Camping with friends and family is really fun. And whether you’re enjoying the campsite itself or just using it as a jumping-off place for nearby activities, we’ll help you find the right camping tent or backpacking tent for you.

Before You Begin

You’ve probably noticed that there’s a huge range of sizes and styles of tents available today so finding the correct one can be a bit tricky. The first thing you should do is narrow down the size and berth.

Small weekender tents are great for throwing in the boot of a car or strapping to your festival trolley. Their capacity range is from one to four people with a small porch area to stash your gear. If you’re travelling light, heading away for the weekend or venturing to a festival, these are an ideal. Just consider your transportation–using a car? Pop-ups are an idea. Taking it on a plane? Maybe skip the pop-up and take a poled tent.

Backpacking and trekking tents are similar to weekender tents, however they are much more durable as they are designed for prolonged use in bad weather. They are also smaller with limited space for gear as they’re designed to be as lightweight as possible. Think scouts, multi-day treks or backpacking and you’re on the right track.

Lastly you have the classic family tents which usually hold four to ten people and are available in two distinct styles: dome and tunnel. Tunnel tents offer larger living spaces with large front opening doors allowing for lots of light to enter. Dome tents, on the other hand, offer a larger standing height due to the straighter walls and sleeping pods on either side with a more limited living space in the centre.

If you’re looking for a family tent think about how much gear you bring with you; you may find sizing up to be a more comfortable option if you have a couple of kids and a dog. When planning to buy, also think of how your living area will be laid out. Is there enough room for your table and storage unit?

Berth Sleeping Capacity

The first thing to think about when you’re choosing a tent is how many people will want to sleep in the tent-plus gear and pets. You’ll want to know that there is no industry standard for per-person tent dimensions, so they can vary a lot. However, you can assume a tight fit. If you’re claustrophobic, toss and turn at night or are bringing a small child or pet, you should consider upping your tent capacity by one person.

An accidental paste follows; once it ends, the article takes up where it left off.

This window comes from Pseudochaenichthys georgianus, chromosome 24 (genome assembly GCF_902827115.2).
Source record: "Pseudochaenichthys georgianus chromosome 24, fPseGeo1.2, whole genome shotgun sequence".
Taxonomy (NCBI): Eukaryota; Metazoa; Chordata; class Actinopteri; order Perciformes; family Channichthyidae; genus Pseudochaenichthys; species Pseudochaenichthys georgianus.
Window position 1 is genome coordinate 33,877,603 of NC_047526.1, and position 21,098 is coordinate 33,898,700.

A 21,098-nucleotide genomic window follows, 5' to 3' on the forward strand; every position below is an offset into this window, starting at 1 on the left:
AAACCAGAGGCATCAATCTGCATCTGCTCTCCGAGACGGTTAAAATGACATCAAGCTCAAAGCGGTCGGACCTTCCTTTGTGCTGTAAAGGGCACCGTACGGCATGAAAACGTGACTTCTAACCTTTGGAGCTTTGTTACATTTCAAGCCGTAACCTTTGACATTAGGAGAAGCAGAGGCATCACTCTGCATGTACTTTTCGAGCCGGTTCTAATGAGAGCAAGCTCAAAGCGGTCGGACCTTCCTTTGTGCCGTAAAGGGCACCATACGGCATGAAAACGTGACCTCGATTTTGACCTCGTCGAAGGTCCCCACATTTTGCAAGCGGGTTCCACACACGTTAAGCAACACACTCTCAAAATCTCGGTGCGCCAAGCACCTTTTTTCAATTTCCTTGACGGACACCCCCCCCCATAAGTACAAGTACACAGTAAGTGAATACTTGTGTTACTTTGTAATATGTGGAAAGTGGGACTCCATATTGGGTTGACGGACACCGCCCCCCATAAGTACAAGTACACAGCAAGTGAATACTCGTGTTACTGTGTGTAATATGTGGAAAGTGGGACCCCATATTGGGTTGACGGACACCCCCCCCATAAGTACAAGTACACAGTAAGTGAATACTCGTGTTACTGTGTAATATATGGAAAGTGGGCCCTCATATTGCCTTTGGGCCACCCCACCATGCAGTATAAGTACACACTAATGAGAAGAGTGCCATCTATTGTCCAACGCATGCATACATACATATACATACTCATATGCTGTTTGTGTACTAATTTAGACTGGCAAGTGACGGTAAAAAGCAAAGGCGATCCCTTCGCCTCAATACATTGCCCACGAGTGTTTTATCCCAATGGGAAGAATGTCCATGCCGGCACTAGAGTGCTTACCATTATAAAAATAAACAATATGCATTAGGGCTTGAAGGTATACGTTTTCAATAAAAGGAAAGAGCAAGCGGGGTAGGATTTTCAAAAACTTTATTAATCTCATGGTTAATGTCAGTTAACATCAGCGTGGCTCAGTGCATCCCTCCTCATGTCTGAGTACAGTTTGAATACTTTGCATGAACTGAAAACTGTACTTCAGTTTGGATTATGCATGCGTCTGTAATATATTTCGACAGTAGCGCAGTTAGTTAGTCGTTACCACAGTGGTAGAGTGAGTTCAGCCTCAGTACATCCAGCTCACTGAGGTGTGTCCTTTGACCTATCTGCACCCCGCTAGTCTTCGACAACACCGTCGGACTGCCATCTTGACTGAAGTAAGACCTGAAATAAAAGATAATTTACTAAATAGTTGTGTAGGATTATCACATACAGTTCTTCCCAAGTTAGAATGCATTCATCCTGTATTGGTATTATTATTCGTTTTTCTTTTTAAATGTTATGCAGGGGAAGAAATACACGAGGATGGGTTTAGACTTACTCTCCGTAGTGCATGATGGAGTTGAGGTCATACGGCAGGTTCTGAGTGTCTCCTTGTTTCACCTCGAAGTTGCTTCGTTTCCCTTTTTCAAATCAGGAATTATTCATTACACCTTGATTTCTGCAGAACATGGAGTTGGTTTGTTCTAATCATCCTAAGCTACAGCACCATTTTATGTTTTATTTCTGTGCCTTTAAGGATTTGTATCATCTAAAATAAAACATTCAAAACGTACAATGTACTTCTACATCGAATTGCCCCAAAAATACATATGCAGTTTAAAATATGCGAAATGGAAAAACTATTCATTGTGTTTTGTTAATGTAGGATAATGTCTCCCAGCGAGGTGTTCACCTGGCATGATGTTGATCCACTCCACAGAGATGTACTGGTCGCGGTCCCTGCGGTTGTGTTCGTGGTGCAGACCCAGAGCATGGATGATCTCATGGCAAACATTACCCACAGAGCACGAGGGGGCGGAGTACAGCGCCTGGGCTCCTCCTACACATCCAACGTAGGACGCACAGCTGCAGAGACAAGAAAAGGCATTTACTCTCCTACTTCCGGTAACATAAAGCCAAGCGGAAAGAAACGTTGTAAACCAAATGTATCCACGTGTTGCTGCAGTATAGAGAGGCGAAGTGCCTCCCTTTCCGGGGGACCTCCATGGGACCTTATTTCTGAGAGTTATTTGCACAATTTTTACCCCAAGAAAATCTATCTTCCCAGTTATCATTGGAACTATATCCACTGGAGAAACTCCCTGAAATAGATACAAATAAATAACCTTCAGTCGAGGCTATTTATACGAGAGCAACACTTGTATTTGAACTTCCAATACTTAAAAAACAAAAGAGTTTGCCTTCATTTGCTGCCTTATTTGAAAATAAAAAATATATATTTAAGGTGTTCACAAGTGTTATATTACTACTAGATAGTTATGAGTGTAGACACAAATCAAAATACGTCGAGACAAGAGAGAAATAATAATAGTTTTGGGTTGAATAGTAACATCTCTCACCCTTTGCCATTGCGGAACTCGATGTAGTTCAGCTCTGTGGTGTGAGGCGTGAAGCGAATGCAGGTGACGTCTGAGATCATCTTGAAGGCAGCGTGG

Tent Seasonality

You want to pick the tent that is right for the conditions you’ll be encountering. There are three types: 3-season, 3-4 season and 4 season tents.

  • 3 Season: These lightweight shelters designed to be comfortable in temperate conditions. They usually have a lot of mesh to help with airflow. They’re good at withstanding downpours, but aren’t for violent winds or heavy snow.
  • 3-4 Season: These tents offer a great combination of ventilation, strength and warmth-retention. They usually have a few more poles and less mesh than 3-season tents. They are good for those who head to high-elevation destinations.
  • 4 Season: These tents are designed for mountaineering. They use more poles and heavier fabric than other tents, and have few mesh panels and rain flies that are very close to the ground. This would make them uncomfortable in mild weather, but good in foul weather.

Tents offer a variety of features that you should consider before purchasing. Here are a few of the most common.

  • Peak Height: Tent manufacturers offer the dimensions of the tent. If you like standing up when changing, you’ll want to make sure your tent is tall enough!
  • Floor Length: If you’re tall or need additional space for gear, get a tent with a length of 230 centimeters (most are around 215 centimeters). 
  • Doors: The number of doors and their orientation is really important. If you’re camping with friends of family members, multiple doors can avoid climbing over one another in cramped quarters.
  • Poles: Almost all tents are free standing and don’t require stakes. You’ll want to note that fewer poles mean a faster setup, and poles that use clips are easier than poles that thread through pole sleeves.
  • Rainfly: You need a rainfly for wind, rain and warmth. Roof-only rain flies are good for light and views but full-coverage rain flies offer the most protection from wind and rain.
  • Materials: Higher-denier fabric canopies and rain flies are tougher than lower-denier ones. Also note that seam tape and higher-denier floors make the odds of leakage less.
  • Vestibules/Garage: Shelters that attach to your tent for storage can be great to have in many situations, but they do add weight.
  • Interior Loops and Pockets: Keep organized with interior pockets and loops to hang lanterns. They’re super handy.
  • Footprint: This ground cloth (usually sold separately) goes under your tent floor to protect your tent from rocks, twigs and dirt. They can be a good investment.